How to Sew a Gathered Raglan Blouse: Basic Construction
The basic construction for this blouse is the same as the method used for the Raglan t-shirt.
You should have a bodice front which is cut with a lower neckline and a bodice back that has a higher neckline. You should also have two sleeve pieces.
Start by laying the front bodice right side up. Match up one of the sleeve pieces with the bodice piece as shown below. Note that the sleeve pattern shows which side of each sleeve should match up to the front bodice (it’s shorter than the side that matches up to the back bodice). Pin and sew, using 1/2 an inch seam allowance.
Repeat with the other sleeve on the other side of the front bodice. Press the seam allowance up toward the sleeves.
Now you’re going to match the “back” side of each sleeve with the same sections on the bodice back. Pin and sew with a half inch seam allowance, then press the seam allowance toward the sleeves. Make sure you are sewing with right sides together.
Now you can lay the shirt down flat with the front and back bodice right sides together. Sew the side seams: start under the arm and sew up under the armpit and then back down the side to the hem.
Turn the blouse right side out and you’ll see that you have your main piece sewn together. However, at this point the shirt is very wide and the neckline is huge. It’s time to do some gathering.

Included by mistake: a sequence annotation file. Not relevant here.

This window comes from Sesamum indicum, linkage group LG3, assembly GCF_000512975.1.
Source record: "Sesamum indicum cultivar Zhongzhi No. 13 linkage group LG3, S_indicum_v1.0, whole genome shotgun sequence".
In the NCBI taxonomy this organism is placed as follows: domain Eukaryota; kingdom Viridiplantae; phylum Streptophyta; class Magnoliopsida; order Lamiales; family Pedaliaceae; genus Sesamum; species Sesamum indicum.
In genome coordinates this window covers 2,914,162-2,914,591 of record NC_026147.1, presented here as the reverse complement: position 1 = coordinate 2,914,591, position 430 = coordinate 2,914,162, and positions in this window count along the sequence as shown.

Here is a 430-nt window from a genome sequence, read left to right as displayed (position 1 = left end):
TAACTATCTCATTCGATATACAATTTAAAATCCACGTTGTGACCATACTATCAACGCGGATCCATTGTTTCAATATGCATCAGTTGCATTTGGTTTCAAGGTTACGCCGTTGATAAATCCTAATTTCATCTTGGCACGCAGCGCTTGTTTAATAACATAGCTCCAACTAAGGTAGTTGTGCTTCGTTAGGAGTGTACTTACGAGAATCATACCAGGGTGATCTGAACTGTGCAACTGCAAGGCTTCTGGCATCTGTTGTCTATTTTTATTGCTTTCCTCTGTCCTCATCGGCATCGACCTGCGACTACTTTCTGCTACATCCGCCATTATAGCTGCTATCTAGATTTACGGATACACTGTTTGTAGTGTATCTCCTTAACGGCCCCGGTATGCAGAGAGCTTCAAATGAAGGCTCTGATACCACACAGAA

How to Sew a Gathered Raglan Blouse: Gather the Neckline
The next step is to sew gathering stitches all the way around the neckline. A gathering stitch is a straight stitch with a low stitch tension and a long stitch length. For tidy gathers, it’s best to sew two rows of gathering stitches: one that’s 1/2 inch away from the raw edge of the neckline and one that’s 1/4 inch away.
I sewed two rows of gathering stitches across the front of the neckline, from the left shoulder seam to the right. Then I sewed another two rows of gathering stitches from that right shoulder seam over the right sleeve, across the back bodice, and over the left sleeve.
Now you can pull on the bobbin threads to gather up your neckline until it’s as large or small as you’d like. For reference, I gathered my neckline to about 25 inches all the way around. You’ll need to gather the threads then try on the shirt and adjust them as needed. Once you get the neckline to the size you want, you can take the shirt off and make sure the gathers are evenly distributed.
Once the gathers look right, I like to sew over them with a normal straight stitch to make sure they don’t move. Sew this stitch 3/8 inch from the raw edge.
How to Make a Gathered Raglan Blouse: Finish the Neckline
Ok, now it’s time to finish the neckline with bias tape! Grab your 2 inch wide strip that was cut on the bias and use to to bind the neckline. I used the double fold bias tape method + stitch in the ditch to finish this neckline. It’s the third method described at this link.
You may need to unpick/pull out any gathering stitches that are visible once the neckline is bias bound.
How to Make a Gathered Raglan Blouse: Hems
Your final step is to hem the bodice and sleeves. I trimmed the bodice and sleeves to 1 inch longer than the finished length that I wanted. This involved cutting at least 3 inches off the bodice piece. Then I turned the cut edges up 1/2 an inch twice and pressed. Finally I sewed with a straight stitch to complete the hems.
I also decided to add some trim to the sleeves. I just slid the trim under the hemmed sleeve and sewed it on with a straight stitch.
Happy sewing! You may also enjoy these posts: